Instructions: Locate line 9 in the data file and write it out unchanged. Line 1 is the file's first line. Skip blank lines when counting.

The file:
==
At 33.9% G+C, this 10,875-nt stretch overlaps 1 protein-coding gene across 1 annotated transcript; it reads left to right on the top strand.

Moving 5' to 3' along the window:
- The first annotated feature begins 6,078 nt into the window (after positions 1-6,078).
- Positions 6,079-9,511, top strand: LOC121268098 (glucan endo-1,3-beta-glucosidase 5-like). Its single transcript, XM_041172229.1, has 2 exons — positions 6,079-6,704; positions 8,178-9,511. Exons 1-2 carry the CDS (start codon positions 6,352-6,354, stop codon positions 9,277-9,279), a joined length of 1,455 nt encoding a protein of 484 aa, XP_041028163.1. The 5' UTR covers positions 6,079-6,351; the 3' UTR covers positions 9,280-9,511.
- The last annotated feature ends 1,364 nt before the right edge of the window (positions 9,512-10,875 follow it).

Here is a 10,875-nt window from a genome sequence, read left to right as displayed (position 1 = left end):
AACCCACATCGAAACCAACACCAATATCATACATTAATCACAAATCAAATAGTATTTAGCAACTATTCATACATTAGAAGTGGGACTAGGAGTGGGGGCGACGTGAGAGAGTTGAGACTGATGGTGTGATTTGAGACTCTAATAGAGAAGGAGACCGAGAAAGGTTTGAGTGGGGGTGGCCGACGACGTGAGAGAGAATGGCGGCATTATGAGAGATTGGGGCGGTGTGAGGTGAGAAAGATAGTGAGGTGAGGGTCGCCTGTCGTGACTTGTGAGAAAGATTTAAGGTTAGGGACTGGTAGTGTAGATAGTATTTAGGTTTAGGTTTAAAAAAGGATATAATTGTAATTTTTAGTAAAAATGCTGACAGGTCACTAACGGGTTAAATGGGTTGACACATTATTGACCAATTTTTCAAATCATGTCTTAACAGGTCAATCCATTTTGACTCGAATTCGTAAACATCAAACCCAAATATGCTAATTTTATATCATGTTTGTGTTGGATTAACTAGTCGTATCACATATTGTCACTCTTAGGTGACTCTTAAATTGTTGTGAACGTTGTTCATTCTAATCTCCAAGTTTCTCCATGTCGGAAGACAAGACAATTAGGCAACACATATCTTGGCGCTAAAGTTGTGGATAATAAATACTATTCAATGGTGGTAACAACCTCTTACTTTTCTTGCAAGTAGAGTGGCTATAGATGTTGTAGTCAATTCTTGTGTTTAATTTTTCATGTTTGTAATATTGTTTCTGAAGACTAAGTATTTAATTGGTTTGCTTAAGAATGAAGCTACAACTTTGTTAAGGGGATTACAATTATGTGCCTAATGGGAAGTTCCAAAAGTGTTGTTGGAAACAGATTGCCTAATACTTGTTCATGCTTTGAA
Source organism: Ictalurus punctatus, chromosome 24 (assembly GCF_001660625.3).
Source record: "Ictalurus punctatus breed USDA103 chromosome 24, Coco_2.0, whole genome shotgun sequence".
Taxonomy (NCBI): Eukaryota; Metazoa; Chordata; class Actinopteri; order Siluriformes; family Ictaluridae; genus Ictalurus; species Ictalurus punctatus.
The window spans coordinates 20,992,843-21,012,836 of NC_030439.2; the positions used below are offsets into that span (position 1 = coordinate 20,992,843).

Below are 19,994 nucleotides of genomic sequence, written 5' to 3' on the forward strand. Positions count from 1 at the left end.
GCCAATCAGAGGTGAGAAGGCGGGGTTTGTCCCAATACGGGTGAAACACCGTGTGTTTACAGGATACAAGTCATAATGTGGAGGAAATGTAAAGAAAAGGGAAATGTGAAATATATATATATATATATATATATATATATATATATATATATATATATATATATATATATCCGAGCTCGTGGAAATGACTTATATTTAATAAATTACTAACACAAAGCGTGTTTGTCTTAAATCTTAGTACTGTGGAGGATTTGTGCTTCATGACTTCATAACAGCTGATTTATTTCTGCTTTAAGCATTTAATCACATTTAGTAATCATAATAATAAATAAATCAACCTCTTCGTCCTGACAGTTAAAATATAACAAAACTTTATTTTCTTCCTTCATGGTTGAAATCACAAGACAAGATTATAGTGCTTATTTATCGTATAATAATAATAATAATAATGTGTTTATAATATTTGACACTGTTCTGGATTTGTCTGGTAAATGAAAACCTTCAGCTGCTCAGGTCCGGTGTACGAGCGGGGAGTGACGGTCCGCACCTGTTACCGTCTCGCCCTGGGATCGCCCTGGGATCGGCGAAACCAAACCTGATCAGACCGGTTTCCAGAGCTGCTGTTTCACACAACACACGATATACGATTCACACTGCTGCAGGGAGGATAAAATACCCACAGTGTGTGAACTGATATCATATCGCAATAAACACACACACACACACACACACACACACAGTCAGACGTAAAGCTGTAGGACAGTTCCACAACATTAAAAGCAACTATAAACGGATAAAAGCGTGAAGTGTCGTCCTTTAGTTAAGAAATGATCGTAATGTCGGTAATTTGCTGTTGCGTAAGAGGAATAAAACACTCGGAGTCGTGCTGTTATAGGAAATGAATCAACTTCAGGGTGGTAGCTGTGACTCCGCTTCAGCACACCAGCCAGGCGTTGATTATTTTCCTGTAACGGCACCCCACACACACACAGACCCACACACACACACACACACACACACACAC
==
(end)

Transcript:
Source record: "Ictalurus punctatus breed USDA103 chromosome 24, Coco_2.0, whole genome shotgun sequence".